FormerlyFrikadela01 · 02/07/2017 20:51

Why would she quit work?

If that's in response to me... HE would have to quit because I have vastly more earning potential than him and the trust we both work for are fuckers when it comes to Flexi working agreements to work around families. Besides even if we were on an even keel career wise he'd still prefer to stay home with DS. We're looking at him hopefully going part time once we've moved to take the strain of Mil.

StealthPolarBear · 02/07/2017 20:53

Oh sorry the "she" who could retire early was mil.
My mistake

Vicky1990 · 02/07/2017 21:05

Thanks to the feminist we are all going to suffer, we have equality but has it done society any good, i think not sisters.

StealthPolarBear · 02/07/2017 21:06

If you think you're suffering because of feminism you are deluded

BoomBoomsCousin · 02/07/2017 21:09

Vicky it's done me loads of good. I have a degree, work history and financial security I'd be highly unlikely to have if I'd been born decades earlier and able to retire at 60 but probably having paid the married woman's stamp and not even being entitled to much of a pension anyway.

sparechange · 02/07/2017 21:14

Thanks to the feminist we are all going to suffer, we have equality but has it done society any good, i think not sisters.

I know. I curse every single day that I've been allowed to run marathons, use contraception, own my own house and have my own bank accounts.

And don't even get me STARTED on being allowed to work while pregnant, and then getting full pay maternity leave. It's a disgrace, all of it

StealthPolarBear · 02/07/2017 21:16

And those women who used to be raped, but knew there was no point in complaining because it wasn't a crime at all...

Babbitywabbit · 02/07/2017 21:41

Can't believe those who are bemoaning feminism as the cause of all evil!

Look- we are perfectly capable of working for as long as men do.
Also - this is about the state pension which is a fairly paltry amount to live on anyway. Women need to take responsibility for themselves and pay into a decent private pension. A really high proportion of women are underprepared financially for their older age. Stop expecting that famous 'someone else' (whether that be the state or a bloke) to sort it out for you

And btw I'm not some stereotypical raging feminist- I'm just a normal married women with 3 kids; I work full time and wouldn't even consider reducing to part time hours until I know I'll be happy with what my private pension will provide. It's just so unrealistic and short sighted to play the 'oh poor little woman' card and bleat that it's unfair to have to work as much as men do

Ghanagirl · 02/07/2017 21:48

I agree as equality is such a lovely sentiment but in reality women get pregnant and in most cases take time off in first year.
I know there's a very vocal group of SAHD's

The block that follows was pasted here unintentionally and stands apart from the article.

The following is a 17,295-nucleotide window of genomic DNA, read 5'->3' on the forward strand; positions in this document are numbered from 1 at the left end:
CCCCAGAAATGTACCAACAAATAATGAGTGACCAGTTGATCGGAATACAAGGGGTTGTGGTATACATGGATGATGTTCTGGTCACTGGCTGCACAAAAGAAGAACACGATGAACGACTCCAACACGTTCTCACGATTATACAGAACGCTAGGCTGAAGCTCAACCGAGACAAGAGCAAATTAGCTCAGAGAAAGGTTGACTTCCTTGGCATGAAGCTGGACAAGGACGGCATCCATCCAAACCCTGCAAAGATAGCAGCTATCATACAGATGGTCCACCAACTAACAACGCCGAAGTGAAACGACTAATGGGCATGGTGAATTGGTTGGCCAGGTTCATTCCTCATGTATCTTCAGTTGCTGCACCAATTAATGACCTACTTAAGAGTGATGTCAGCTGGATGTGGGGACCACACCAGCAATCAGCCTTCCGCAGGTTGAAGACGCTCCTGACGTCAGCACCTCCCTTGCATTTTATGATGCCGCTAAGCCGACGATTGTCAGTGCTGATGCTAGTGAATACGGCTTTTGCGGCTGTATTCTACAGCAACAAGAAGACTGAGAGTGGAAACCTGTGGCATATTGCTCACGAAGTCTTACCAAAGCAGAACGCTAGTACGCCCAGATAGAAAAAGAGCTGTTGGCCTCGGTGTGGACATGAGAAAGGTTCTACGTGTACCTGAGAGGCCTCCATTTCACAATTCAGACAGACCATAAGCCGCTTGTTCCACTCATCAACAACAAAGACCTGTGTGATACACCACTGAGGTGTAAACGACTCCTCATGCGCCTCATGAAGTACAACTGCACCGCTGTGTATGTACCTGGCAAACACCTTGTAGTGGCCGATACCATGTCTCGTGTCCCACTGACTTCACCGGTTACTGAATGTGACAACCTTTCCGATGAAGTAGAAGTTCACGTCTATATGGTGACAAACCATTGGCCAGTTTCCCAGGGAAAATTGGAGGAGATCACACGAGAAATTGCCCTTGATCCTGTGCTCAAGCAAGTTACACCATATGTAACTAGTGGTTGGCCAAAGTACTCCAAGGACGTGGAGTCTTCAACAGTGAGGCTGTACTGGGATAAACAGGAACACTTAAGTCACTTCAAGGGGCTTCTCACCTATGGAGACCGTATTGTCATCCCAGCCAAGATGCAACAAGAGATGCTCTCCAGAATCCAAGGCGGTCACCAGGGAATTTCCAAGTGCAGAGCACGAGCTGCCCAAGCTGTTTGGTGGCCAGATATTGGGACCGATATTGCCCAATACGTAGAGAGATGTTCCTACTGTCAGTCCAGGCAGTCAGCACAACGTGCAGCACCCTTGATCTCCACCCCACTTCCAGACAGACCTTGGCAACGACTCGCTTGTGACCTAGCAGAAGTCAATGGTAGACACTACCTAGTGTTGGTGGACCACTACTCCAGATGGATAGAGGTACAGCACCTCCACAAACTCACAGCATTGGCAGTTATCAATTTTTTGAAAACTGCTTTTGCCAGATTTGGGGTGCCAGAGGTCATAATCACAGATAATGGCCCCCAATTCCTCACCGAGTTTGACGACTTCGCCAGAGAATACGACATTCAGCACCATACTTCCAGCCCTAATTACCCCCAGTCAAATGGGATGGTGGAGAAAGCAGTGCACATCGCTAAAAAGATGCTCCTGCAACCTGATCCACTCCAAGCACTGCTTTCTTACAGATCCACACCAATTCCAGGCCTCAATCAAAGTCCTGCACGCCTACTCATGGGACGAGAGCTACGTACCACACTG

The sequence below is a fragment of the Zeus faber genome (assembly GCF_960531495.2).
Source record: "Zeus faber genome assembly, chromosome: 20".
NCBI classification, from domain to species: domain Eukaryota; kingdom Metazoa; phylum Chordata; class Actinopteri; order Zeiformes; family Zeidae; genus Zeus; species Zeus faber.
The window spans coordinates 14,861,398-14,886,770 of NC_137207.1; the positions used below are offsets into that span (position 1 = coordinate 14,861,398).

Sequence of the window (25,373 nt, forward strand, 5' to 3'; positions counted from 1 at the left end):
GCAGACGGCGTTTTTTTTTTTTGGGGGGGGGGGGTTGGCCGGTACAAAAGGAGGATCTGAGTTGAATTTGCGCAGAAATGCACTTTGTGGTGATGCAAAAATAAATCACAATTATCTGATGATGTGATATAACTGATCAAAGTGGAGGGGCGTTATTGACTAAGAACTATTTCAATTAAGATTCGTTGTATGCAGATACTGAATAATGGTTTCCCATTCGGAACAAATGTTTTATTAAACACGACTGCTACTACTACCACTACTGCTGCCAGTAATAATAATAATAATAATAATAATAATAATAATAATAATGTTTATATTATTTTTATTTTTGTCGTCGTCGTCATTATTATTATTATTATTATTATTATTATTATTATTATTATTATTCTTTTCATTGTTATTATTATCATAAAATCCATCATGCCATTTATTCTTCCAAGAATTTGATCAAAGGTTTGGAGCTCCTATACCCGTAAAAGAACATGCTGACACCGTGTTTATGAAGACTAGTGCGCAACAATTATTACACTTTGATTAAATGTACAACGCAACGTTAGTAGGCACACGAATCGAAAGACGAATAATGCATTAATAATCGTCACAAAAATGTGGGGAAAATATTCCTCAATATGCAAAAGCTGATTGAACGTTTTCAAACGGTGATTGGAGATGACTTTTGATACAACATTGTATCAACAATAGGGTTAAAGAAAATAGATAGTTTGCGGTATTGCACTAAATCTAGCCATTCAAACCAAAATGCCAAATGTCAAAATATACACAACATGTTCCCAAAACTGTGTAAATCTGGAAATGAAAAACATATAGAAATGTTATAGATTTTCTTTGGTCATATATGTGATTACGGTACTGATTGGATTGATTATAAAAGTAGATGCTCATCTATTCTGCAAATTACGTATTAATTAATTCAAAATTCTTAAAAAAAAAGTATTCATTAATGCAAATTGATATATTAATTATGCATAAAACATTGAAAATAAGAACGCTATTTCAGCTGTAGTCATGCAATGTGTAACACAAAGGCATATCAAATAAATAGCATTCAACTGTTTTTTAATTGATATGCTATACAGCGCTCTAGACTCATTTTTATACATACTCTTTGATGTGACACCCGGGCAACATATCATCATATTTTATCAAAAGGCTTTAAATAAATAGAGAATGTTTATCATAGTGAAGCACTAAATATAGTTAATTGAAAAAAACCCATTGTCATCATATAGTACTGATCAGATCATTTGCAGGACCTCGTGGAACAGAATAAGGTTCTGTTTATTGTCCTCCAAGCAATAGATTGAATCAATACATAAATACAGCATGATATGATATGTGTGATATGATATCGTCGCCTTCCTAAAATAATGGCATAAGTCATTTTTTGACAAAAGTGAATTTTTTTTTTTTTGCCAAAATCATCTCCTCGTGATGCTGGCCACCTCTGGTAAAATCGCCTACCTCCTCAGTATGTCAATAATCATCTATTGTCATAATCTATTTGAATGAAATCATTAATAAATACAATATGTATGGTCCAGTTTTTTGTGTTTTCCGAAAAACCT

On mumsnet but it's definitely not the norm!
I'm speaking as middle class north Londoner!

AnnabelC · 02/07/2017 22:20

I know from friends that there are few jobs for the over sixties. So unless you manage to keep your job or have a private pension. Or partner with a job or a private pension. One will struggle. I understand more over sixty women are divorcing.

falange · 02/07/2017 22:32

You're assuming that getting a state pension at 60 means every woman could retire then. I'm 56 have a private pension which is small, have worked pretty much full time since 16 (few years off to be a sahm) but have a mortgage to pay until I'm 66. My state pension will come at 67. No way I could give up work until after then but believe me I wish I could. I'm tired from a very stressful job and I want to look after my grandchild. I worry that I'll die before I can retire.

Babbitywabbit · 02/07/2017 22:37

'I agree as equality is such a lovely sentiment but in reality women get pregnant and in most cases take time off in first year.'

But taking maternity leave doesn't affect your pension. If you choose to take time out of the work place as well as maternity leave then yes, it will affect it- but that would be true for men as well if they decide to have time out

hotsfor · 02/07/2017 22:37

All these pension threads are really interesting ... but they ALL come down to starting pensions as soon as you start working. (Though they rarely segue into back-to-front feminism bashing arguments...!!?) We focus too much on state pension age and too little on steady savings throughout your working life... I read the other day that we are saving about 1% of take home pay as a country, whereas Germany save 8-10%.

Anyway... I intend to drum the savings habit into my children.

If you earn minimum wage though - this is what the state should be spending on. Not sure if the UK can afford an unearned income across the board (I forget what this policy is called??)

Bloody hard.